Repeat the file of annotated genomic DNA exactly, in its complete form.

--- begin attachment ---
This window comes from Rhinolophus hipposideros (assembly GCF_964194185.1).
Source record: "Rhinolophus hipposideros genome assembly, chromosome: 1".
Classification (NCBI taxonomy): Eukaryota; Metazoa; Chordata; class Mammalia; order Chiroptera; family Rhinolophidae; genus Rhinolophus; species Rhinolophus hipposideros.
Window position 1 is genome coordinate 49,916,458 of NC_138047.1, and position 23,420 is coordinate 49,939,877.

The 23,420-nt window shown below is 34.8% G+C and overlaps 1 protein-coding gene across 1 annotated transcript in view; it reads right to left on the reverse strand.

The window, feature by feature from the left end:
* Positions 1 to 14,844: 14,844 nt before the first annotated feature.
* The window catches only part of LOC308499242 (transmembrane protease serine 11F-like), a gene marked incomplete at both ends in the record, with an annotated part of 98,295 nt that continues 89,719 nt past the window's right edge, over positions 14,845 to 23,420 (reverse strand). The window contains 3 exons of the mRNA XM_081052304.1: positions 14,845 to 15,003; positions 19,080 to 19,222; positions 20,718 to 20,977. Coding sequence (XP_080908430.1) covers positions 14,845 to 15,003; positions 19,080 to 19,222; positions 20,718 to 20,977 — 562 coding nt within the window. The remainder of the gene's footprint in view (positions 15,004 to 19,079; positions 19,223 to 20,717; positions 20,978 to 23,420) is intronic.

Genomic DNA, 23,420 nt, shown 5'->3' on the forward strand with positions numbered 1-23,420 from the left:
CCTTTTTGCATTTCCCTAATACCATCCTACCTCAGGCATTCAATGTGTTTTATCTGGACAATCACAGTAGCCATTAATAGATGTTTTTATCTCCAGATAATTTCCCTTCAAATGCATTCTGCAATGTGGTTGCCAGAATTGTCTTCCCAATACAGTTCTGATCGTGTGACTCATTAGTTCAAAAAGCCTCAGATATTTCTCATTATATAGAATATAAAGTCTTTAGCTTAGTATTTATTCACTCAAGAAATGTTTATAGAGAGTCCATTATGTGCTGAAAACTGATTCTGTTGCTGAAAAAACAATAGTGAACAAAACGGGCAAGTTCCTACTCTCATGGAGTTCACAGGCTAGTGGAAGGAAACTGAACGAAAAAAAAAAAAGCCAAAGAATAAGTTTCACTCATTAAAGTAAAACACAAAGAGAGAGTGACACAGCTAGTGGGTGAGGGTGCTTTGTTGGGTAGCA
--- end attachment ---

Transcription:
This window comes from Rhinolophus hipposideros (assembly GCF_964194185.1).
Source record: "Rhinolophus hipposideros genome assembly, chromosome: 1".
Classification (NCBI taxonomy): Eukaryota; Metazoa; Chordata; class Mammalia; order Chiroptera; family Rhinolophidae; genus Rhinolophus; species Rhinolophus hipposideros.
Window position 1 is genome coordinate 49,916,458 of NC_138047.1, and position 23,420 is coordinate 49,939,877.

The 23,420-nt window shown below is 34.8% G+C and overlaps 1 protein-coding gene across 1 annotated transcript in view; it reads right to left on the reverse strand.

The window, feature by feature from the left end:
* Positions 1 to 14,844: 14,844 nt before the first annotated feature.
* The window catches only part of LOC308499242 (transmembrane protease serine 11F-like), a gene marked incomplete at both ends in the record, with an annotated part of 98,295 nt that continues 89,719 nt past the window's right edge, over positions 14,845 to 23,420 (reverse strand). The window contains 3 exons of the mRNA XM_081052304.1: positions 14,845 to 15,003; positions 19,080 to 19,222; positions 20,718 to 20,977. Coding sequence (XP_080908430.1) covers positions 14,845 to 15,003; positions 19,080 to 19,222; positions 20,718 to 20,977 — 562 coding nt within the window. The remainder of the gene's footprint in view (positions 15,004 to 19,079; positions 19,223 to 20,717; positions 20,978 to 23,420) is intronic.

Genomic DNA, 23,420 nt, shown 5'->3' on the forward strand with positions numbered 1-23,420 from the left:
CCTTTTTGCATTTCCCTAATACCATCCTACCTCAGGCATTCAATGTGTTTTATCTGGACAATCACAGTAGCCATTAATAGATGTTTTTATCTCCAGATAATTTCCCTTCAAATGCATTCTGCAATGTGGTTGCCAGAATTGTCTTCCCAATACAGTTCTGATCGTGTGACTCATTAGTTCAAAAAGCCTCAGATATTTCTCATTATATAGAATATAAAGTCTTTAGCTTAGTATTTATTCACTCAAGAAATGTTTATAGAGAGTCCATTATGTGCTGAAAACTGATTCTGTTGCTGAAAAAACAATAGTGAACAAAACGGGCAAGTTCCTACTCTCATGGAGTTCACAGGCTAGTGGAAGGAAACTGAACGAAAAAAAAAAAAGCCAAAGAATAAGTTTCACTCATTAAAGTAAAACACAAAGAGAGAGTGACACAGCTAGTGGGTGAGGGTGCTTTGTTGGGTAGCA